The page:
· –: This is used to query a negative search.

Ex: jdbc:mysql://localhost:3306/ username password ext:yml | ext:java -git –gitlab

Using above dorks for better results

  • Let's say you want to find a log file of a firewall system which has a title “firewall.log” on page. The following dork will be useful for finding such files.

intitle:"index of" "firewall.log" | "firewall.logs"

Some of the “intitle” and “allintitle” dorks which worth of looking

intitle:"Index of /" .htaccess.old

intitle:"Wing FTP Server - Web"

allintitle: \"index of/admin\"

  • Another example of a great dork, to find exposed git directory is following

inurl: /.git

"Reflector Dashboard" inurl:/db/index.php/


Combining dorks for better results.

  • Let’s say you want to find passwords in a log file

allintext:password filetype:log

Some other dorks which combined with other operators to make it more powerful.

filetype:env "DB_PASSWORD"

allintext:username,password filetype:log

intext:"wordpress" filetype:xls login

Finding live webcams

intitle:"webcamXP 5" inurl:8080 'Live'

intitle:"WEBCAM 7 " -inurl:/admin.html

intitle:"EvoCam" inurl:"webcam.html"

Using ext operator with other operators,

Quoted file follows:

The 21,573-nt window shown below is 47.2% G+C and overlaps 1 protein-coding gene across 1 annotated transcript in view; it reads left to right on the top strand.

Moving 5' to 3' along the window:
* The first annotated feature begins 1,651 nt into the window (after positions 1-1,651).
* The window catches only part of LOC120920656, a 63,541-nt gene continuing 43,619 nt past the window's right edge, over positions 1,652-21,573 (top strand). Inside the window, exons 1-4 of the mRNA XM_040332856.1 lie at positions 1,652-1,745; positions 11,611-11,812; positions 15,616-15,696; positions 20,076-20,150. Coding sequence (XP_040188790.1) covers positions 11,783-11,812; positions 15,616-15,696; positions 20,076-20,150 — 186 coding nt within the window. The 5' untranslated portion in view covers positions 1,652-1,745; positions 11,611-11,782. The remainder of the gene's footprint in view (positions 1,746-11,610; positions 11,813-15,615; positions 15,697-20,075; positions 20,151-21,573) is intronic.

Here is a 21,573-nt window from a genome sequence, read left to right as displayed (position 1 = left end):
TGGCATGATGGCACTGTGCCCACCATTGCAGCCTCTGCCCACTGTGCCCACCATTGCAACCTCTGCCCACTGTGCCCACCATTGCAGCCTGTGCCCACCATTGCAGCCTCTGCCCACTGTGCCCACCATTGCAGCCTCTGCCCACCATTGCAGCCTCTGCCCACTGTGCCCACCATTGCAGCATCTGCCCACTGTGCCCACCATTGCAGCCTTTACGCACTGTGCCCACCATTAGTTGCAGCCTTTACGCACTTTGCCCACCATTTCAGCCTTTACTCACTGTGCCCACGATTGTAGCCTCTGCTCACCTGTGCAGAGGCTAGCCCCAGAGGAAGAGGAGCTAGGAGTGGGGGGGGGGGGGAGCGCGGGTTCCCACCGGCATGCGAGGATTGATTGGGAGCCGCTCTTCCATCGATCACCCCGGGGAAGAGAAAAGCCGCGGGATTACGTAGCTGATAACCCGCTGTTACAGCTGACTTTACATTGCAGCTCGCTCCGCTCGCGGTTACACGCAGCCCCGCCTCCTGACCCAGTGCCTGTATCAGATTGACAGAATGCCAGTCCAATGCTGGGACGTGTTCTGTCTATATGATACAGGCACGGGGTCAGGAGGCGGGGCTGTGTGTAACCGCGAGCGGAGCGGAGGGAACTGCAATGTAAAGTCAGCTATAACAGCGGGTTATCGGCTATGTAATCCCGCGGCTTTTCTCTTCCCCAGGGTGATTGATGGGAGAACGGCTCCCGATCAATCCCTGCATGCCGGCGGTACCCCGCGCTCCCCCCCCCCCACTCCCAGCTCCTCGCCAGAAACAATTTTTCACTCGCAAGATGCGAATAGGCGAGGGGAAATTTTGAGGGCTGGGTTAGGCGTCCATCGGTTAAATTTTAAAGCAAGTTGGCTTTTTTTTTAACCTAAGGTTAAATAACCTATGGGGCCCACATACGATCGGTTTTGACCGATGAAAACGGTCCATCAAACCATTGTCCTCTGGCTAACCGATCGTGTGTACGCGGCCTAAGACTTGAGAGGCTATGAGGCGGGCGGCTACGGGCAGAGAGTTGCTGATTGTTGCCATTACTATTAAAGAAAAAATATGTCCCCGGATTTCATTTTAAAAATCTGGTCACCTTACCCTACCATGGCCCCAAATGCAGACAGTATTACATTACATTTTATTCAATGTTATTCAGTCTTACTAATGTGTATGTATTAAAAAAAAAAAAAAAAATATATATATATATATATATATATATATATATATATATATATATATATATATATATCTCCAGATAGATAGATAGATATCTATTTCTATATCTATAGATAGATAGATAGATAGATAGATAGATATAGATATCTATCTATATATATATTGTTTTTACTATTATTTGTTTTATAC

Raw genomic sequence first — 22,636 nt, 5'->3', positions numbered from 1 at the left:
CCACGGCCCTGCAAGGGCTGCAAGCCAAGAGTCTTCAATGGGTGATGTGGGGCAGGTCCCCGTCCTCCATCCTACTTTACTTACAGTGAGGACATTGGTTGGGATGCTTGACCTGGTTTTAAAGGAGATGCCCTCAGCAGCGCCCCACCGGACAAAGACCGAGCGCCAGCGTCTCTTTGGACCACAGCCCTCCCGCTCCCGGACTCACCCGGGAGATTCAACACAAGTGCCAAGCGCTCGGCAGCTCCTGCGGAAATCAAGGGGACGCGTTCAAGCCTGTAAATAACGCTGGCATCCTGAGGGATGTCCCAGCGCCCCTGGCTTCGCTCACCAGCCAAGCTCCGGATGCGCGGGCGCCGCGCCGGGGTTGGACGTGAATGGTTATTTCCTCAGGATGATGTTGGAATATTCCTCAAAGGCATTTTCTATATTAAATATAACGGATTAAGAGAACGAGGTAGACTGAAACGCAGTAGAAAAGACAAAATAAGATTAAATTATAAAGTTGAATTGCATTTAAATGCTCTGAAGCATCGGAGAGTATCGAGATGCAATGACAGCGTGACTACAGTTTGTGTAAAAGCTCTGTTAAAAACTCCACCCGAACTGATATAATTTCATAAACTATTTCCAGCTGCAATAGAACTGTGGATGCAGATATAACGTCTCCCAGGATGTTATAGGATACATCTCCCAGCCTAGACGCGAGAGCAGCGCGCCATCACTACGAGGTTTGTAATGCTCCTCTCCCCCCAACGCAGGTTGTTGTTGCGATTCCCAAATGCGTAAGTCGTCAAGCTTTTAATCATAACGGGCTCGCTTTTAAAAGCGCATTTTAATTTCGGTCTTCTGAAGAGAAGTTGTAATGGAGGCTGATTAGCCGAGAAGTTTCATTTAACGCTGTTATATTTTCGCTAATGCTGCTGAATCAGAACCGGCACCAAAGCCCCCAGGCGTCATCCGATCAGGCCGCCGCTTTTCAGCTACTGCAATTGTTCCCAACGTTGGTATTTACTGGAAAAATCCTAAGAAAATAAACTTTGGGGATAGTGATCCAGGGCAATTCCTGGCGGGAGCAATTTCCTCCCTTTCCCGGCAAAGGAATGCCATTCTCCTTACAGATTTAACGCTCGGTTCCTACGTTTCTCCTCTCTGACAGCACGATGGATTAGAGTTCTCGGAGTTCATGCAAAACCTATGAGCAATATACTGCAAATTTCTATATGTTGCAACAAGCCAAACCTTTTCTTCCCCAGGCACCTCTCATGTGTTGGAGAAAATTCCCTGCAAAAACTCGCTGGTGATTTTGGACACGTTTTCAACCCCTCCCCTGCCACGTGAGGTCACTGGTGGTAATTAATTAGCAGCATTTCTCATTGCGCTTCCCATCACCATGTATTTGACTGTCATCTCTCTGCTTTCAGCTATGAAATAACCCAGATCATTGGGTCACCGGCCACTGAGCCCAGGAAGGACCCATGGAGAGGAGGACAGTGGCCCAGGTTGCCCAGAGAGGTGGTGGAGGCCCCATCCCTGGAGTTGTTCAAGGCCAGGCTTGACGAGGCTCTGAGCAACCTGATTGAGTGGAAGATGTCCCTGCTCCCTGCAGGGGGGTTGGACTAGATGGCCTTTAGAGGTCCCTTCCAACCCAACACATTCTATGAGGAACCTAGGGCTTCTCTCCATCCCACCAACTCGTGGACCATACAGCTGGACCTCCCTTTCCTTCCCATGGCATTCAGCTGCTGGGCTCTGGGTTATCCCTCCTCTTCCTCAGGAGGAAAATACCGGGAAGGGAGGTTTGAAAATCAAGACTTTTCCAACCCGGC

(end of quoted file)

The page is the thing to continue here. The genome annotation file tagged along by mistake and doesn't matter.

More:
"spring.datasource.password=" "spring.datasource.username=" ext:properties -git -gitlab

"db.username" "db.password" ext:properties

GitLab ssh.log ext:log

Database:phpmyadmin intext:mysql ext:sql inurl:phpmyadmin

Using filetype operator with other operators,

intitle:"index of" inurl:/*sql* filetype:log

s3 filetype:xls password

filetype:svn -gitlab -github inurl:"/.svn"

inurl:/php-errors.log filetype:log

GitHub Dorking:

GitHub dorking is similar to google dorking with a difference of,

Google dorks searches on whole internet which also includes GitHub whereas GitHub dorks only searches on publicly available GitHub repositories. You can also search for code within a particular repository or organization.

You can normally find sensitive files, API keys, Passwords, Customer data, subdomains, sensitive urls while doing GitHub Dorking.

The format is similar to the google dork

Operator keyword

Let’s say you want to find a specific file on GitHub. You can use following dork for that.

Filename .bash_profile

The above dork will find all “.bash_profile” files available on GitHub. Now you want to reduce your searches to specific things. Say you want to find passwords in “.bash_profile” so you can use,

Filename .bash_profile password

There are couple of things you can do with “filename”,

filename:.env DB_USERNAME

filename:.esmtprc password

filename:credentials aws_access_key_id

There is one option which you can use to search a term in specific programming language file,

language:sql username

language:java api key

language:shell secret

You can also find data using specific extensions,

extension:sql mysql dump




This blogspot is written for those who have no idea and/or new to the information security. The information shared in this blog are only for educational purpose.

Author and Secure Logic aren't in charge of any and have/has no responsibility for any kind of:

· Malicious act, capable of causing damage to any organizations using above information.


All dorks are taken from exploit-db and credit goes to the original authors.